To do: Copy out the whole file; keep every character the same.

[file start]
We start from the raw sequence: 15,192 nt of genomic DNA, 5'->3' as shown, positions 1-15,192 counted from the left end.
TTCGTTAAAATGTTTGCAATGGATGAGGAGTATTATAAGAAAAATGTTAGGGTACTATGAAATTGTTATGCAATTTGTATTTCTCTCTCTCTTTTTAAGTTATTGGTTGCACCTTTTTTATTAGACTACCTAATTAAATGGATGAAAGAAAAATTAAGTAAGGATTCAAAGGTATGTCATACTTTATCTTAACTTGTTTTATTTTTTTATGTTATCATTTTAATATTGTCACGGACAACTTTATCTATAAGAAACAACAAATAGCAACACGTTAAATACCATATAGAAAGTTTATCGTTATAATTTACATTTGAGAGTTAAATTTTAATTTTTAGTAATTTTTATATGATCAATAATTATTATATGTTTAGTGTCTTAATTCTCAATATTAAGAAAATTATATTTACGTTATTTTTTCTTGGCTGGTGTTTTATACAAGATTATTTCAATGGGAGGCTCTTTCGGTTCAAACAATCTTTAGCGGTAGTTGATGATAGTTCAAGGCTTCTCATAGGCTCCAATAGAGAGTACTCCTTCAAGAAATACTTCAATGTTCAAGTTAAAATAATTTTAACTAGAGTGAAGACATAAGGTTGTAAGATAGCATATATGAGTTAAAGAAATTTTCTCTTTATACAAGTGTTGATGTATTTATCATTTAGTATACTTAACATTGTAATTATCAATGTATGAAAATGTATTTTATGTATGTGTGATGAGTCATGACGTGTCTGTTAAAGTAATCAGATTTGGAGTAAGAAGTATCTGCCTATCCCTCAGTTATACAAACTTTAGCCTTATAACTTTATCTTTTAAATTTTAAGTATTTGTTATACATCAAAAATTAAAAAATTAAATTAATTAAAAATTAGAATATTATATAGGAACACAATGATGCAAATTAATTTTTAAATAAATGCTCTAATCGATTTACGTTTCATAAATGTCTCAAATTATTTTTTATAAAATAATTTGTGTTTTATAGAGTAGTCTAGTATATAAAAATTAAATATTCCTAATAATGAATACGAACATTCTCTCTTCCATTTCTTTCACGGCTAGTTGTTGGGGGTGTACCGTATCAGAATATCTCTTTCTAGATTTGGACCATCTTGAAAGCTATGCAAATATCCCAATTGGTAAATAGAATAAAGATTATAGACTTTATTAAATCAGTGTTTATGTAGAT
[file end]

We start from the raw sequence: 15,192 nt of genomic DNA, 5'->3' as shown, positions 1-15,192 counted from the left end.
TTCGTTAAAATGTTTGCAATGGATGAGGAGTATTATAAGAAAAATGTTAGGGTACTATGAAATTGTTATGCAATTTGTATTTCTCTCTCTCTTTTTAAGTTATTGGTTGCACCTTTTTTATTAGACTACCTAATTAAATGGATGAAAGAAAAATTAAGTAAGGATTCAAAGGTATGTCATACTTTATCTTAACTTGTTTTATTTTTTTATGTTATCATTTTAATATTGTCACGGACAACTTTATCTATAAGAAACAACAAATAGCAACACGTTAAATACCATATAGAAAGTTTATCGTTATAATTTACATTTGAGAGTTAAATTTTAATTTTTAGTAATTTTTATATGATCAATAATTATTATATGTTTAGTGTCTTAATTCTCAATATTAAGAAAATTATATTTACGTTATTTTTTCTTGGCTGGTGTTTTATACAAGATTATTTCAATGGGAGGCTCTTTCGGTTCAAACAATCTTTAGCGGTAGTTGATGATAGTTCAAGGCTTCTCATAGGCTCCAATAGAGAGTACTCCTTCAAGAAATACTTCAATGTTCAAGTTAAAATAATTTTAACTAGAGTGAAGACATAAGGTTGTAAGATAGCATATATGAGTTAAAGAAATTTTCTCTTTATACAAGTGTTGATGTATTTATCATTTAGTATACTTAACATTGTAATTATCAATGTATGAAAATGTATTTTATGTATGTGTGATGAGTCATGACGTGTCTGTTAAAGTAATCAGATTTGGAGTAAGAAGTATCTGCCTATCCCTCAGTTATACAAACTTTAGCCTTATAACTTTATCTTTTAAATTTTAAGTATTTGTTATACATCAAAAATTAAAAAATTAAATTAATTAAAAATTAGAATATTATATAGGAACACAATGATGCAAATTAATTTTTAAATAAATGCTCTAATCGATTTACGTTTCATAAATGTCTCAAATTATTTTTTATAAAATAATTTGTGTTTTATAGAGTAGTCTAGTATATAAAAATTAAATATTCCTAATAATGAATACGAACATTCTCTCTTCCATTTCTTTCACGGCTAGTTGTTGGGGGTGTACCGTATCAGAATATCTCTTTCTAGATTTGGACCATCTTGAAAGCTATGCAAATATCCCAATTGGTAAATAGAATAAAGATTATAGACTTTATTAAATCAGTGTTTATGTAGAT